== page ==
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Lacking the proper bowls, I found an alternative path to get the crouton with melted cheese on top of the soup.

To Serve:  Adjust the oven rack to 6″ from the broiler and heat the broiler.  Set individual broiler-safe crocks on a baking sheet and fill each with 1 3/4 C soup.  Top each bowl with 1 or 2 baguette slices (don’t overlap) and sprinkle evenly with the cheese.  Broil until the cheese is melted and bubbly around the edges, approx. 3 to 5 minutes.  Let cool 5 minutes before serving.

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Not quite the standard french onion soup presentation, but every bit of the flavor is there.

From start to finish, this recipe took me around five and a half hours to complete.  Granted, half of that time was waiting for the onions to brown in the oven, so it was time-consuming, but not very labor intensive.  Just make sure you give yourself a nice big block of time when you plan on cooking this.

Ring gave me crap about not properly melting the cheese on top, but my feelings would have been hurt otherwise.  Lindz said that this even surpassed the french onion soup at one of the restaurants where she used to work, which previously was her favorite.  Score one for the TJ!  For a relatively short list of ingredients, I thought that this method gave a nice depth to the flavor of the soup.

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What’s better on a cold winter day than soup?

A favorite soup around here is butternut squash soup.  While digging through my back issues of Cook’s Illustrated (Sept / Oct 2011), I came across one that had a recipe for it, so I just couldn’t resist giving it a try.

Ingredients

  • 2.5 lbs Butternut Squash, peeled, seeded, and cut into 2″ chunks
  • 2 Tbs Butter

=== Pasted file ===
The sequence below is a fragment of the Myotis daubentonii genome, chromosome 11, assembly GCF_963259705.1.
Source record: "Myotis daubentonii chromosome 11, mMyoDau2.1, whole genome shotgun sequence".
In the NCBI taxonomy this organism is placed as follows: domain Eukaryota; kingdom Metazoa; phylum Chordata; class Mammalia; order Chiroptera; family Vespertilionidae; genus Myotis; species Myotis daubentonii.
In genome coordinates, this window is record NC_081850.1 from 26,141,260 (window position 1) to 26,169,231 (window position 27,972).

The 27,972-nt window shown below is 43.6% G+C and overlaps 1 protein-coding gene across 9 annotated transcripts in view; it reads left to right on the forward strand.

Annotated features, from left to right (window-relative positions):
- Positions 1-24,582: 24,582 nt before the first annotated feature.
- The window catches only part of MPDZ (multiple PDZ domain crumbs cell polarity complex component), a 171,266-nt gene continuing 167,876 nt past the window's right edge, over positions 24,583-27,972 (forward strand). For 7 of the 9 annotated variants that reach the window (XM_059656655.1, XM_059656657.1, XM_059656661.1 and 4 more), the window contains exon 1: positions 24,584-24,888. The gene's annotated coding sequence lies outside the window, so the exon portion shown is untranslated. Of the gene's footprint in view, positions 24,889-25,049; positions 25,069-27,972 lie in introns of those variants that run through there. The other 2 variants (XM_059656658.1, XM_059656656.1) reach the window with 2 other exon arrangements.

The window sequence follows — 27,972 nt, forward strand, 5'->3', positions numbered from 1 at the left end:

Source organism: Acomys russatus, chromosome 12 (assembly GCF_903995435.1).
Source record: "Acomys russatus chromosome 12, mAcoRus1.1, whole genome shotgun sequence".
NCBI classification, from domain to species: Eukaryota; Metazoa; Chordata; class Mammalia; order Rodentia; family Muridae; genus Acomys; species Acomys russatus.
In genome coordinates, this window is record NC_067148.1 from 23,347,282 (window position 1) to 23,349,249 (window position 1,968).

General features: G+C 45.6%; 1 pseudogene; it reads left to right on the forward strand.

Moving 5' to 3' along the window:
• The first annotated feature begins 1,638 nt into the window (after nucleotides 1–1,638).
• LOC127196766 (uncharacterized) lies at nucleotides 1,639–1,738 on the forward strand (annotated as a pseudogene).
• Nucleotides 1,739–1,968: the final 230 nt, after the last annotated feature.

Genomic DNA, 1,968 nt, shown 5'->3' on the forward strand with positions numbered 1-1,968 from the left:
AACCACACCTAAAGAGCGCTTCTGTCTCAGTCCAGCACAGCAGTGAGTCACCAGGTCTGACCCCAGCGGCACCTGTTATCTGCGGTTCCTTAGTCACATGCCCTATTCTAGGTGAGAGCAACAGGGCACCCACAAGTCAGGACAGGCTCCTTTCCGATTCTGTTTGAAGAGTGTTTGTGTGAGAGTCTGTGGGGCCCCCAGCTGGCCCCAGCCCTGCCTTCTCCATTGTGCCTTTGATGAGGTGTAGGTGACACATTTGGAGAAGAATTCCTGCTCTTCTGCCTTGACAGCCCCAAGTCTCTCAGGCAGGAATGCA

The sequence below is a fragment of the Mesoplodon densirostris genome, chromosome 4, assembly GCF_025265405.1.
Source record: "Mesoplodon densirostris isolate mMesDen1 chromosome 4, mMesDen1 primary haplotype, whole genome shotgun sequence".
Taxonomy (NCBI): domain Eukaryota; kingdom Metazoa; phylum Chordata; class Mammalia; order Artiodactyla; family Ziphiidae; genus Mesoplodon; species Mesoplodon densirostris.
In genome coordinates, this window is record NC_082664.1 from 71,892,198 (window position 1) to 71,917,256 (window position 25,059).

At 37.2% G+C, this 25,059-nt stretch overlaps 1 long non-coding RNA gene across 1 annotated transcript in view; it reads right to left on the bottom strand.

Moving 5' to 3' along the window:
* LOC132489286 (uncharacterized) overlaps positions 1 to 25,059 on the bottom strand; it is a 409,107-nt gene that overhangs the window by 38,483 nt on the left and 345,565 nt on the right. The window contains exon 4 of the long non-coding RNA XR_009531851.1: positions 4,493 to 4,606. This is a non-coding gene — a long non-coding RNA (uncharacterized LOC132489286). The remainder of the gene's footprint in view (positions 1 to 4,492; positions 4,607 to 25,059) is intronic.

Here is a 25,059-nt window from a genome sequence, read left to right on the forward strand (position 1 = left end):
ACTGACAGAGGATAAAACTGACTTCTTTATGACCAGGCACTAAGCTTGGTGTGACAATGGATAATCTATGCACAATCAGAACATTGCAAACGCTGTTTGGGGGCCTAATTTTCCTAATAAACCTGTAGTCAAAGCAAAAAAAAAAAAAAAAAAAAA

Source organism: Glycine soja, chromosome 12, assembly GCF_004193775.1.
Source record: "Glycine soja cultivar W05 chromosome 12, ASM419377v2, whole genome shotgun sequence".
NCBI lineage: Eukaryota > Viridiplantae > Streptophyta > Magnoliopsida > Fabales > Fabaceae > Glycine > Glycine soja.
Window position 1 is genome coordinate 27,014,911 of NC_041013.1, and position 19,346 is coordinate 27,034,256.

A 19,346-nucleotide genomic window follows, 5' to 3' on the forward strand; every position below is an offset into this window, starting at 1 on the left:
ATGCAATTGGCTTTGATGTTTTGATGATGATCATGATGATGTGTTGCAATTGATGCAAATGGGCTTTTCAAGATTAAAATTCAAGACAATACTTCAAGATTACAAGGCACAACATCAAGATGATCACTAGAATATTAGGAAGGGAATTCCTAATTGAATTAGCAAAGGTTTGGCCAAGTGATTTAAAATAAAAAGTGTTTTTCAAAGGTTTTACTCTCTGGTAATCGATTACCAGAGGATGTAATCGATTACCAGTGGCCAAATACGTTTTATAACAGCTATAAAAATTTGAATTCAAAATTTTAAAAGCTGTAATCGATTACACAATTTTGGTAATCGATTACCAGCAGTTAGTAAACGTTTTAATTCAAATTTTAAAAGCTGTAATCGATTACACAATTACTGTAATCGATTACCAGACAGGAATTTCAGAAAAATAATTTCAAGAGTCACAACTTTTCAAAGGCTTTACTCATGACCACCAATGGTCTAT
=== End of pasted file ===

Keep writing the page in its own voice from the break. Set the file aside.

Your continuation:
• 1 Leek, white and light green parts only.  Quartered lengthwise, sliced thin, and washed thoroughly
  • Salt and Pepper
  • 4 cups Veggie Broth
  • 1-2 C Water
  • 1 Tbs Thyme
  • 1 Bay Leaf
  • Pinch Cayenne Pepper
  • Sour Cream

Put all of this into a pot and you magically have soup!

Place the squash in a bowl, cover, and microwave until a paring knife easily slides through, 14-18 minutes.  Stir halfway through.  Transfer the squash to a colander set in a bowl, drain for 5 minutes and reserve the liquid.  Melt the butter in a large pot over medium-high heat.  Add squash, leek, and 1 tsp salt, cook, stirring occasionally, until the squash starts to break down and brown fond forms in the bottom of the pot, about 10-13 minutes.  Add 2 cups of broth and scrape the bottom of the pot to loosen and dissolve the fond.  Add the 2 remaining cups of broth, the reserved squash liquid, 1 cup of water, thyme, bay leaf, and cayenne.  Increase the heat to high and bring to a simmer.  Reduce heat to medium and simmer until the leeks are tender, 6-7 minutes.  Remove and discard bay leaf.

Before the magic wand . . .

. . . and an abracadabra or two later . . .

Using a stick blender puree the soup until smooth.  Bring back to a simmer.  Add water to create desired consistency.  Season with salt and pepper to taste.  Serve with a dollop of sour cream and fried leeks (see below).

. . . you've got some smashing squash soup!

Ingredients

  • 1 leek, white and light green parts, halved lengthwise, sliced thin, and washed thoroughly
  • 2 Tbs AP Flour
  • Salt and Pepper
  • 1/4 C Olive Oil

Toss leeks, flour, and a pinch each of salt and pepper in a bowl.  Heat oil in a skillet until shimmering.  Add half the leeks and fry stirring often until golden brown, about 6 minutes.  Using a slotted spoon, transfer to a paper towel lined plate, sprinkle with salt and pepper to taste.  Repeat with the other half of the leeks.

For Christmas the mom-in-law got me some Mario Batali crocs! They are made of FABULOUS!

 

Categories: gluten-free, recipes, supper, vegan Tags: , ,